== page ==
The Affordable Care Act has been a controversial law since the get-go, with Kaiser Family Foundation's near-monthly Health Tracking Poll showing that in far more months than not, respondents have a more "unfavorable" than "favorable" view of the program.
Despite its unpopularity and the criticism, there's little denying that the ACA, which is more commonly referred to as Obamacare, is the program responsible for pushing the uninsured rate in the U.S. to its lowest levels on record. Data from Gallup during the first quarter found that the uninsured rate had dipped to 11%, which is 6.1% lower than in the fourth quarter of 2013, the quarter just prior to Obamacare's individual market implementation. The latest figures from the Centers for Medicare and Medicaid Services found that 11.1 million people were enrolled paying customers as of March 31, 2016.
However, these gains could be short-lived with the long-term survival of Obamacare coming into question.
Obamacare's long-term survival not assured?
Recently, three national insurers have announced their intent to dramatically reduce coverage options in the upcoming enrollment period. UnitedHealth Group (NYSE:UNH), the nation's largest insurers, has chosen to remain in just three states in the upcoming year after offering individual plans in 34 states in 2016. ACA-related losses expected to total around $500 million this year pre-empted the move. Also following suit are Aetna (NYSE:AET) and Humana (NYSE:HUM), which had been set to merge until the Justice Department thwarted that idea. Humana is reducing its county-based coverage by close to 90%, while Aetna is paring back its county-based coverage by a little less than 70%.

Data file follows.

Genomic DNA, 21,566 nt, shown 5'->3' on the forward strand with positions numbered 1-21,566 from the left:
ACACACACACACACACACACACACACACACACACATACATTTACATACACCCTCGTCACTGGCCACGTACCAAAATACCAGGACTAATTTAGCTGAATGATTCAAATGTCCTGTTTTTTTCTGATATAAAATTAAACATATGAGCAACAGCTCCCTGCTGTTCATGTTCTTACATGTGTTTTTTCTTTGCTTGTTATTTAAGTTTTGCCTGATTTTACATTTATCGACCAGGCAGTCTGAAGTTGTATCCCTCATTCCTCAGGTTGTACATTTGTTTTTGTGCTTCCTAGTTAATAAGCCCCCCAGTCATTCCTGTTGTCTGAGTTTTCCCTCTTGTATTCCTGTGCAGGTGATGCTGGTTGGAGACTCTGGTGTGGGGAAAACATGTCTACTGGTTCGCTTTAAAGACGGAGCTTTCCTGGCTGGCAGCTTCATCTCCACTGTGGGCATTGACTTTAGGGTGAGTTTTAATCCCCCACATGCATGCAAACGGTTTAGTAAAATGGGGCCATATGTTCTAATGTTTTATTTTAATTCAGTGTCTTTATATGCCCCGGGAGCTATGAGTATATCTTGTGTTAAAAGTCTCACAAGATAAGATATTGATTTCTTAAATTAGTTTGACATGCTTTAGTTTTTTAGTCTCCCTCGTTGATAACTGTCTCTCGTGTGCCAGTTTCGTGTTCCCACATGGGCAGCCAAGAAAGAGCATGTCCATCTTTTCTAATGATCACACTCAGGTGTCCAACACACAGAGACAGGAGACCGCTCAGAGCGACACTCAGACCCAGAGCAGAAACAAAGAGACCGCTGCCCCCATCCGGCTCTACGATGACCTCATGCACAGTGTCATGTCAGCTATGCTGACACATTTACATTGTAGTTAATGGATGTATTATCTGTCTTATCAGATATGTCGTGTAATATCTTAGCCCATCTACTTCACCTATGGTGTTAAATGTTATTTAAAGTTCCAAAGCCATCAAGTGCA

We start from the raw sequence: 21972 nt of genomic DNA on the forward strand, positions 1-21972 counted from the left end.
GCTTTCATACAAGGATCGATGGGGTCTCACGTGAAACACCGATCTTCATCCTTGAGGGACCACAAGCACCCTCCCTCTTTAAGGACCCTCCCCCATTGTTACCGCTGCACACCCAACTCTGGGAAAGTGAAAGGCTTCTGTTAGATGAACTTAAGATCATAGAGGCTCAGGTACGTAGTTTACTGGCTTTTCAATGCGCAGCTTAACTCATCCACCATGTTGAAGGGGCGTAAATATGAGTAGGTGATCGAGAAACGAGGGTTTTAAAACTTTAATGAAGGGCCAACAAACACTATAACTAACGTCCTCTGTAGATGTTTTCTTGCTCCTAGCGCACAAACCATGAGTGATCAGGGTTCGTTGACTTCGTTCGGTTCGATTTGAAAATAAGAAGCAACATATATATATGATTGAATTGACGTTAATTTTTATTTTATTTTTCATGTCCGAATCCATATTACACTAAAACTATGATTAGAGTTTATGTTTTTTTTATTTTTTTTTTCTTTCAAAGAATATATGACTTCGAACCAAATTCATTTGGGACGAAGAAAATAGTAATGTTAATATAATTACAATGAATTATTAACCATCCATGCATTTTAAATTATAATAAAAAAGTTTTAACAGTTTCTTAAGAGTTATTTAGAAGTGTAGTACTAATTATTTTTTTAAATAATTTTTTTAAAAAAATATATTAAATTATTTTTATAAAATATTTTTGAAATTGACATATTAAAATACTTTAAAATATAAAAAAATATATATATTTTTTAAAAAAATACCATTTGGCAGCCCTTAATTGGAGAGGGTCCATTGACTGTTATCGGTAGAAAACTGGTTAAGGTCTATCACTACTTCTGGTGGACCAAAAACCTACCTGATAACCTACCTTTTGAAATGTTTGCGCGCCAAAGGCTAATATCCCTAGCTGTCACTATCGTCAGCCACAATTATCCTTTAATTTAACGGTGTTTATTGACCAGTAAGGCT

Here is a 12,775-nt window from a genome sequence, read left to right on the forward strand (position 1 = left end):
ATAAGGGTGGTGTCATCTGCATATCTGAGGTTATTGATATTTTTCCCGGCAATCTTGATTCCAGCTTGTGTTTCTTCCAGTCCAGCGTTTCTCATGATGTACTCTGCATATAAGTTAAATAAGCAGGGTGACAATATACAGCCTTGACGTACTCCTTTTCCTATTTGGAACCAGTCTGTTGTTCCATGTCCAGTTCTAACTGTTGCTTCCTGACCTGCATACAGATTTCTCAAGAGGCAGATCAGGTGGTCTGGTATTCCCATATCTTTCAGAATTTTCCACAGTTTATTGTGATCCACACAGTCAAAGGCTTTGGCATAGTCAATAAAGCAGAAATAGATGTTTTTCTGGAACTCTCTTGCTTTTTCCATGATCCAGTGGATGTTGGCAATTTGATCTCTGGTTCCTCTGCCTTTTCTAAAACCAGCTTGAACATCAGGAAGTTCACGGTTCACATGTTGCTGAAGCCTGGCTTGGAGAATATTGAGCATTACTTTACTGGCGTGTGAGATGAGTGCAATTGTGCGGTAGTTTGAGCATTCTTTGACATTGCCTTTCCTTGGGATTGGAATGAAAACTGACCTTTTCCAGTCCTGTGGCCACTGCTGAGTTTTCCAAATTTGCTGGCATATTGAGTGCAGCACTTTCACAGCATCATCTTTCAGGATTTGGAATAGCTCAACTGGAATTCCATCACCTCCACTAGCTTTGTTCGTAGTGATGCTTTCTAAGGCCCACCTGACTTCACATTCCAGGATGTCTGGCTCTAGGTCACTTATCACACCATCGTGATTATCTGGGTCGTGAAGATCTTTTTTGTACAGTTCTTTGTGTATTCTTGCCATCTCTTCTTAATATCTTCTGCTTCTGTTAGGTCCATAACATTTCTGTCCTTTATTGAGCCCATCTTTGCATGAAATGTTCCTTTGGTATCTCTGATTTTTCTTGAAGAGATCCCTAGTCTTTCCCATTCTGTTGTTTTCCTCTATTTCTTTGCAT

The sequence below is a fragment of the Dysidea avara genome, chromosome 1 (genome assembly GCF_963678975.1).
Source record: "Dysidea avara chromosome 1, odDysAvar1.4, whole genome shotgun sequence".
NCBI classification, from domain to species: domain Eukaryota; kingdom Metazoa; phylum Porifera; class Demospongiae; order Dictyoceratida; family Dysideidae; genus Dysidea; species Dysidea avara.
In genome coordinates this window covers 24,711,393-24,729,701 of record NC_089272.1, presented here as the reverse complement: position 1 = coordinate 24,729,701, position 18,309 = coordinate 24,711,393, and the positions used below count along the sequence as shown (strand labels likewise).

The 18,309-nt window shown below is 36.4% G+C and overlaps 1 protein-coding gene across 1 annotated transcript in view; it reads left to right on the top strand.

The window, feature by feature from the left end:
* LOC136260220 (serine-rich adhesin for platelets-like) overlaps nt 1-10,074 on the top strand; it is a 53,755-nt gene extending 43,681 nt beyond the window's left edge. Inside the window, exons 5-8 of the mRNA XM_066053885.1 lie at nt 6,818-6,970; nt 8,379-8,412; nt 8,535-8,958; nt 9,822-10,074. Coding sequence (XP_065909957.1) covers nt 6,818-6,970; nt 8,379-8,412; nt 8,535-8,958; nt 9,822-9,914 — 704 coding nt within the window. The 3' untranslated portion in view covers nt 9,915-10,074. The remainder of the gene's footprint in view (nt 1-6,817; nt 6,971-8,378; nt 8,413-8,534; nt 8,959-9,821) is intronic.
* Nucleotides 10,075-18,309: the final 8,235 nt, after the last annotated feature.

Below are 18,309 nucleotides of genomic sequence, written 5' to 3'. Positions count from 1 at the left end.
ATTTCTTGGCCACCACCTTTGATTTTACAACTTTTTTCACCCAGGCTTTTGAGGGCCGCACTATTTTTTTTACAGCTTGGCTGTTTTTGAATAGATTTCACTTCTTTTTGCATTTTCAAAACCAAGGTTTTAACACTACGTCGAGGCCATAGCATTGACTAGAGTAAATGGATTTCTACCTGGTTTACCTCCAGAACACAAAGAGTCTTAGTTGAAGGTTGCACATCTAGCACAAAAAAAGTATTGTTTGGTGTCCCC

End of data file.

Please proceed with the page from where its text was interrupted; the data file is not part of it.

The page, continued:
A number of low-cost options have also been disappearing from the marketplace. More than two-thirds of Obamacare's 23 approved healthcare cooperatives closed their doors in 2016 or announced their intent to shutter operations by year's end due to excessive losses. Healthcare co-ops are low-cost options for consumers designed to run with minimal overhead. Unfortunately, they appear to have attracted a cost-conscious consumer who visit their physician often, resulting in steep losses. The risk corridor, which was a type of risk-pooling fund expected to save money-losing insurers on the ACA, simply didn't have the funds to pay out needy insurers, causing 16 co-ops to close up shop.
With competition shrinking, Obamacare rate hikes are soaring. A recent study from the Kaiser Family Foundation in 14 major cities estimated that the lowest- and second-lowest-cost silver plans could rise by an average of 9% next year, albeit weighted rate hikes in select counties and states could be much higher. In other words, Obamacare's "affordability" could be called into question.
Obamacare's potentially fatal flaw
On the surface, there's a lot of finger-pointing as to what's wrong with Obamacare. As noted above, reduced competition and the failure of the risk corridor to provide a financial foundation for insurers are part of the problem.